A Small Step Towards Sanity and the High Road
Other than raw vindictiveness, there is no reason to view this as anything other than an unqualified good, no matter what your attitude towards the Castro regime. It’s a small step, only easing the tight restrictions on groups already permitted to travel to Cuba, but a step nonetheless.
It continues to amaze me that even this small step in the right direction is fraught with political peril, meaning that there remains a tremendous political constituency for whom vindictiveness and the “low road” approach remains an end unto itself without any consideration for whether that approach is actually capable of achieving the purported end of bringing down the Castro regime.
The embargo against Cuba is a particularly egregious example of the failure of the “low road.” It has been in place now for 50 years with the purported goal of “putting pressure” on the Castro regime and ideally of forcing that regime to stand down. Indeed, this may well have made sense at first, at least if you buy into the notion that the “low road” of trade embargoes actually “puts pressure” on the target regime and can force it out of power. After all, Cuba lies just miles off the Florida coast and by all accounts Cuba’s economy should be uniquely dependent on the economic behemoth that lies to its North.
But 50 years later, what is there to show for all of this? Is the Castro regime any less secure than it was in 1960? Obviously not. Are the people of Cuba better off in any sense of the word as a result of the embargo? Again, the obvious answer is a resounding “NO.” To the contrary, Cuba – along with our other senior citizen age embargo target, North Korea – remains one of the last remnants of the Cold War.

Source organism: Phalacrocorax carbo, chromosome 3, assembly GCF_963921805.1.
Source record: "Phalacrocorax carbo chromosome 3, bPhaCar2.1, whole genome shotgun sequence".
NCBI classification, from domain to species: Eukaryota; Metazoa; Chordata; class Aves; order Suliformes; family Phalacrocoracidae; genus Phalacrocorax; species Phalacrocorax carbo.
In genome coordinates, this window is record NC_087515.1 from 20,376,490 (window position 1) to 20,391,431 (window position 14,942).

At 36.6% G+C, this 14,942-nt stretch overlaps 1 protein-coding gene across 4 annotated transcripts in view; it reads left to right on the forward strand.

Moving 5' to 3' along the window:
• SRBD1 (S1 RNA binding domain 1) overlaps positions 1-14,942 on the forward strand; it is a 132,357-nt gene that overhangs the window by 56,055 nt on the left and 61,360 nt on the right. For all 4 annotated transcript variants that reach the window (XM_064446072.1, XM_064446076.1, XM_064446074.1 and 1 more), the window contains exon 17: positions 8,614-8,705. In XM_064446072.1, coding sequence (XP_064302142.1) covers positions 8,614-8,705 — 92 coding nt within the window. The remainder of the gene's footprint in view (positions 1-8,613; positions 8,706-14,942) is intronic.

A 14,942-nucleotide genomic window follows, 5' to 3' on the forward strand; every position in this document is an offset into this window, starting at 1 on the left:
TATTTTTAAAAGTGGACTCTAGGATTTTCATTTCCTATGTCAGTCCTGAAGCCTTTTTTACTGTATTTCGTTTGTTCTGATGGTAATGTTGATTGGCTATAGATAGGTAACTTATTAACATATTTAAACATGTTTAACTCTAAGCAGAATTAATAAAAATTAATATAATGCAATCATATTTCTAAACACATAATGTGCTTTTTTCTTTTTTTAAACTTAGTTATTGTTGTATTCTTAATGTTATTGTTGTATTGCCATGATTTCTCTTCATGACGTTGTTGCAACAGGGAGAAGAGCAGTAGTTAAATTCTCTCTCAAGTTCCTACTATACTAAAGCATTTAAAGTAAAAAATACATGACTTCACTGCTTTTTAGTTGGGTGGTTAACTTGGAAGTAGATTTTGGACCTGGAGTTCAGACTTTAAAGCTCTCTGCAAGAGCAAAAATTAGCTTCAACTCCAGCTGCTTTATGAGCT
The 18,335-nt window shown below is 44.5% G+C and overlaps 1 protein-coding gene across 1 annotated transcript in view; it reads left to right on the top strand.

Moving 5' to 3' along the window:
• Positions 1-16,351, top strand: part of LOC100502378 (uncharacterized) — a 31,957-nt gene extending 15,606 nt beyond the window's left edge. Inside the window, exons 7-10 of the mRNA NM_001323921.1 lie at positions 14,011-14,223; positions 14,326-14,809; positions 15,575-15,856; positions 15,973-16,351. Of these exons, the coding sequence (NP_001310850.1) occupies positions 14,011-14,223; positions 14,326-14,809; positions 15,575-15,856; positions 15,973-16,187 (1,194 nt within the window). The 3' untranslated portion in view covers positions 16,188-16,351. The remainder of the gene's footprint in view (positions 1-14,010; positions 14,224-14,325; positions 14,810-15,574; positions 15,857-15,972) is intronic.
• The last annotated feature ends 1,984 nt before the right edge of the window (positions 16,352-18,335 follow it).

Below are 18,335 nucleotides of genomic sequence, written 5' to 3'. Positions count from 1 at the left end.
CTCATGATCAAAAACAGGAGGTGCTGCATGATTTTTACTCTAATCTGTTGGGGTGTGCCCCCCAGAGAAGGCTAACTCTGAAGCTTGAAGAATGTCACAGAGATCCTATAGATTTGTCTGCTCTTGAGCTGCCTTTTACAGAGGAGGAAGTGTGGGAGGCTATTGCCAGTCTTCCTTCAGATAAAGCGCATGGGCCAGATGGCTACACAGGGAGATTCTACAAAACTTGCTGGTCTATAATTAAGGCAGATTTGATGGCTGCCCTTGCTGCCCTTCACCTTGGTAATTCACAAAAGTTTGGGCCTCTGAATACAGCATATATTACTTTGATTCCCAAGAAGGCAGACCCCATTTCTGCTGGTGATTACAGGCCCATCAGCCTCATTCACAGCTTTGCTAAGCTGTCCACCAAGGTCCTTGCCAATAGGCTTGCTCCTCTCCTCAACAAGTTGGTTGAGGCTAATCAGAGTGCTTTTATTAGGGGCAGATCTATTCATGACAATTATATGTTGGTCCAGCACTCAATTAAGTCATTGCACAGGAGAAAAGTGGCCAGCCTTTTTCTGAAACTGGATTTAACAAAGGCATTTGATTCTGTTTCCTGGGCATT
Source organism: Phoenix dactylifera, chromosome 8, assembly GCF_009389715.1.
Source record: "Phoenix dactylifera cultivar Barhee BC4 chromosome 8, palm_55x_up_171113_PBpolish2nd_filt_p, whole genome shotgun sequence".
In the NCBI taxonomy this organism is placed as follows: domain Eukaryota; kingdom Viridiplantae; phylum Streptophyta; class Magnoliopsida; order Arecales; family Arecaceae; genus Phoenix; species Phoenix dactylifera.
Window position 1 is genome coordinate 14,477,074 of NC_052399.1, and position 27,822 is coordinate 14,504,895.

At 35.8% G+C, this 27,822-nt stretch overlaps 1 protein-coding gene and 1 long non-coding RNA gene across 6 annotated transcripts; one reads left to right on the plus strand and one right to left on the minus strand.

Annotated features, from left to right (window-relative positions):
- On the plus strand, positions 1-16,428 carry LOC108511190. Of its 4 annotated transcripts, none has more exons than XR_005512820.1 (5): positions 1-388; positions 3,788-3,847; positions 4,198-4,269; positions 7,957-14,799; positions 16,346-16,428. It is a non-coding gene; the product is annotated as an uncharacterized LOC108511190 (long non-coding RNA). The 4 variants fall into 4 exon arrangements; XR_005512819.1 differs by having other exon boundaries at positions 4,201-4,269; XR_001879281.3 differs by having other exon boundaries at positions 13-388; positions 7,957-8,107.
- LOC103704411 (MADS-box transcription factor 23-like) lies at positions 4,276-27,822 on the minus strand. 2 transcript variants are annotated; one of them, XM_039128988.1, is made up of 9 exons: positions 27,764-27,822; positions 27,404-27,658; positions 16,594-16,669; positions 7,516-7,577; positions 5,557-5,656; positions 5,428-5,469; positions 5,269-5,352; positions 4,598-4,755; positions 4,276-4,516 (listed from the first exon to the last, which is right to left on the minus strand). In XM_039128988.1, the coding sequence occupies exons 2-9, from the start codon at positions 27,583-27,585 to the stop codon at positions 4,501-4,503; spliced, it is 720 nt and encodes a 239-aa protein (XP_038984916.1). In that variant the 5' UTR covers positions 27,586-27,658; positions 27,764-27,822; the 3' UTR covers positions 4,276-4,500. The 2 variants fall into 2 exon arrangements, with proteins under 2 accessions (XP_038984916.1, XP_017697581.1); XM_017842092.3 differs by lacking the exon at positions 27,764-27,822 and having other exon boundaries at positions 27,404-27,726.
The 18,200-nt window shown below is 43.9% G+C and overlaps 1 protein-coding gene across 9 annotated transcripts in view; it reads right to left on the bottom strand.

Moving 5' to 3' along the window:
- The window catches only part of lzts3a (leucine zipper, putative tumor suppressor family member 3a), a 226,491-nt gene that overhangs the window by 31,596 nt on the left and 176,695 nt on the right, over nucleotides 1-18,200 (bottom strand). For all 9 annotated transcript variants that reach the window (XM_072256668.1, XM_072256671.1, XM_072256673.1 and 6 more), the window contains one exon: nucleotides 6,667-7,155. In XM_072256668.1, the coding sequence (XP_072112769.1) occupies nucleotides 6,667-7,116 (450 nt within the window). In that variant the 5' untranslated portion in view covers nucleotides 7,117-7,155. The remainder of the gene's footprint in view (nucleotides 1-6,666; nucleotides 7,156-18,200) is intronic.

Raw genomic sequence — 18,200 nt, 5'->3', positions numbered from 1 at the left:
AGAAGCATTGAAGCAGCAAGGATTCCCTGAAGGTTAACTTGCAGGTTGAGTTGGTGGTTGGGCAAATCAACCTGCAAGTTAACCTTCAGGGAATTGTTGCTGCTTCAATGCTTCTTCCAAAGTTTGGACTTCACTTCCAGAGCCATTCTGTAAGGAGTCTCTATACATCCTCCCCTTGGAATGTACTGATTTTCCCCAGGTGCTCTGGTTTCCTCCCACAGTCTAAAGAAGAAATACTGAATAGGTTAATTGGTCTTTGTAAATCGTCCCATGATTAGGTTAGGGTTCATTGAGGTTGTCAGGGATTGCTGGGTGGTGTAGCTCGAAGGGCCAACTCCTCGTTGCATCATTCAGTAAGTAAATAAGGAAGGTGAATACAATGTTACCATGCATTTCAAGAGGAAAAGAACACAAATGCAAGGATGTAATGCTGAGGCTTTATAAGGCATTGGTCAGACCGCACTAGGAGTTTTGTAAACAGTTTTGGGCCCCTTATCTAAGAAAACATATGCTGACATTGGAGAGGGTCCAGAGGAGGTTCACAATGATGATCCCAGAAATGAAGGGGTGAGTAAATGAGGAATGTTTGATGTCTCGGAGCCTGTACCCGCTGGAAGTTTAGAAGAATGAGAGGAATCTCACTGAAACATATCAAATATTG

Yet we continue to value the vindictiveness of the “low road” so much that the most that is politically feasible is the loosening of restrictions on people who are already permitted to travel to Cuba. It makes us feel good to know that we are trying to punch our sworn enemies, the Castro brothers. So we keep throwing the punches, missing with every blow, tiring ourselves out in the process, and connecting only on the Cuban people sitting ringside. Needless to say, this doesn’t do much to get those ringside spectators to start shouting “ROCKY! ROCKY! ROCKY!” Quite the opposite I’d imagine.
Still we refuse to consider even the possibility that the high road is the solution, and if not the solution, will at least be an improvement over the status quo. At the bare minimum, we’d all be able to enjoy a fine Cuban cigar again with the knowledge that buying that cigar maybe made some laborer in Havana a little bit better off while doing absolutely nothing to strengthen the Castros’ position, or at least no more than the lost cigar purchases under the embargo are strengthening the Castros’ positon.